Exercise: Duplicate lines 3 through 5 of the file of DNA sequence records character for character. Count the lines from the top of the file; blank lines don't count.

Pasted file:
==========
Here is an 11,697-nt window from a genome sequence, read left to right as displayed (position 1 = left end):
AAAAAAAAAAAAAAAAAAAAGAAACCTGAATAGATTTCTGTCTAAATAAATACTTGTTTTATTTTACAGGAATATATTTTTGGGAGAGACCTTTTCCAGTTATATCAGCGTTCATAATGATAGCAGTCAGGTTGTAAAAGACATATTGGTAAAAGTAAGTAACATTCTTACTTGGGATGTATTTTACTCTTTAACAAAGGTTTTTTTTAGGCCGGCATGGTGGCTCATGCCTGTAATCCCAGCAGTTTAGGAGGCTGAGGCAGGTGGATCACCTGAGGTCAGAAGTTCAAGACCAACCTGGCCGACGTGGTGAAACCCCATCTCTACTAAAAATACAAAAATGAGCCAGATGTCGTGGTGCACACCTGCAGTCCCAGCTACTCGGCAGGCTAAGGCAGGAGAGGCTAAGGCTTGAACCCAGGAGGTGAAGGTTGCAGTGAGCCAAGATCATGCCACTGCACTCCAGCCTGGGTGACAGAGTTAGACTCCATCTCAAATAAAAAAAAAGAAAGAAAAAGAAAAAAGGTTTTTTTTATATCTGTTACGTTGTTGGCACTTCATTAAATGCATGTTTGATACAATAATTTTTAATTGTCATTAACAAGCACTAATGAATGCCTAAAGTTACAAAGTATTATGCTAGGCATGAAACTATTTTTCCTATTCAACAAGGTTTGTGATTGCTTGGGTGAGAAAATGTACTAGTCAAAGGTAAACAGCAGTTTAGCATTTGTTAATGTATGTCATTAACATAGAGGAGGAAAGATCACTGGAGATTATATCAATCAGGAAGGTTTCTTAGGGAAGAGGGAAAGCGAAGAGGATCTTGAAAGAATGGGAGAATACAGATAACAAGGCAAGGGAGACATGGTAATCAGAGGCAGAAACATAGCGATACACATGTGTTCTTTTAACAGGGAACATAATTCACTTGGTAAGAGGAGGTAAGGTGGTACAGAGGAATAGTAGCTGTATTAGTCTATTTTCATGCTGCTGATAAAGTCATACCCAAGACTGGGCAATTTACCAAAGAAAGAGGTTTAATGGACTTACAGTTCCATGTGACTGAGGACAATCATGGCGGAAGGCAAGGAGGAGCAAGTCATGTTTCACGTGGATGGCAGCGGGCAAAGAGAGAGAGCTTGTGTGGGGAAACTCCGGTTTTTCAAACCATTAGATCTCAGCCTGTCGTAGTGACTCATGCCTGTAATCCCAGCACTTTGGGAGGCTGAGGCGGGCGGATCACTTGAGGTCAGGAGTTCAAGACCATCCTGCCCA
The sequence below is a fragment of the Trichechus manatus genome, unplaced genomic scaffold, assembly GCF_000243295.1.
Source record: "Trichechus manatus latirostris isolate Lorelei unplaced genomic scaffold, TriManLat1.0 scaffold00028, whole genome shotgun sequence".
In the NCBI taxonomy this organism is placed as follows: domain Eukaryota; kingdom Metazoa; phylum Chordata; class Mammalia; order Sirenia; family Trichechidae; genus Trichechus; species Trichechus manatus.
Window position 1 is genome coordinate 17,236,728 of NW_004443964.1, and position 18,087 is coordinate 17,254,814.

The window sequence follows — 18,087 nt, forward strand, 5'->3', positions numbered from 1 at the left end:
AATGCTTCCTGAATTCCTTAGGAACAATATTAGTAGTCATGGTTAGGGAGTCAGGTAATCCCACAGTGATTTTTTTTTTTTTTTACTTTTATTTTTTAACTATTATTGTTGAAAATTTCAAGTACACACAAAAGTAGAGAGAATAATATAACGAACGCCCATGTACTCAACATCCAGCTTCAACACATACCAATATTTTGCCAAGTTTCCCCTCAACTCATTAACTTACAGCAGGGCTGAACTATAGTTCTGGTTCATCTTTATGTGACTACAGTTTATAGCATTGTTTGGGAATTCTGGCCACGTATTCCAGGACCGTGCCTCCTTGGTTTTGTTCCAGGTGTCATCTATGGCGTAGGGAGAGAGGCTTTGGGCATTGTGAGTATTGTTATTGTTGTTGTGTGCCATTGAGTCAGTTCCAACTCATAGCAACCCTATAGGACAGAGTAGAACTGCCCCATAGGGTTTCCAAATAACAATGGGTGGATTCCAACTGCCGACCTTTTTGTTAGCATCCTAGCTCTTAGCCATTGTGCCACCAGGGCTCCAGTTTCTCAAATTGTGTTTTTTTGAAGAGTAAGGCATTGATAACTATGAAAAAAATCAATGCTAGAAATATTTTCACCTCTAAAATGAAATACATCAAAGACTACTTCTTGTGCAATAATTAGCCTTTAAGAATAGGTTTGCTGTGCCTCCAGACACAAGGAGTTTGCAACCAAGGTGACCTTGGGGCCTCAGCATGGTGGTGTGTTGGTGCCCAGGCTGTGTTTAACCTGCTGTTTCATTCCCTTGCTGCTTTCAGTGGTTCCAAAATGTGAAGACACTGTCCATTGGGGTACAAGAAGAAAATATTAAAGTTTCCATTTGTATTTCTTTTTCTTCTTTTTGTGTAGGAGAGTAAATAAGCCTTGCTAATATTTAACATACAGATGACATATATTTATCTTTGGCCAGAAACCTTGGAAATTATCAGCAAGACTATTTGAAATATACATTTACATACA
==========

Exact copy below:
The sequence below is a fragment of the Trichechus manatus genome, unplaced genomic scaffold, assembly GCF_000243295.1.
Source record: "Trichechus manatus latirostris isolate Lorelei unplaced genomic scaffold, TriManLat1.0 scaffold00028, whole genome shotgun sequence".
In the NCBI taxonomy this organism is placed as follows: domain Eukaryota; kingdom Metazoa; phylum Chordata; class Mammalia; order Sirenia; family Trichechidae; genus Trichechus; species Trichechus manatus.